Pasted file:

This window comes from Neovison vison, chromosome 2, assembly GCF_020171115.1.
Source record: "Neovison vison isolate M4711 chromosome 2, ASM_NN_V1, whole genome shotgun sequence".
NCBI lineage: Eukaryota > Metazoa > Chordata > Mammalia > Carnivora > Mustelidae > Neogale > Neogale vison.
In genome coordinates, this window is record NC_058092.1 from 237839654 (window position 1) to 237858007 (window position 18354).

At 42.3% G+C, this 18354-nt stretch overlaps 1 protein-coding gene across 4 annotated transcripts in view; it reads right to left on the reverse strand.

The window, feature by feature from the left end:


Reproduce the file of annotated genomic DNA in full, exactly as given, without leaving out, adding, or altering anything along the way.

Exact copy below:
This window comes from Neovison vison, chromosome 2, assembly GCF_020171115.1.
Source record: "Neovison vison isolate M4711 chromosome 2, ASM_NN_V1, whole genome shotgun sequence".
NCBI lineage: Eukaryota > Metazoa > Chordata > Mammalia > Carnivora > Mustelidae > Neogale > Neogale vison.
In genome coordinates, this window is record NC_058092.1 from 237839654 (window position 1) to 237858007 (window position 18354).

At 42.3% G+C, this 18354-nt stretch overlaps 1 protein-coding gene across 4 annotated transcripts in view; it reads right to left on the reverse strand.

The window, feature by feature from the left end: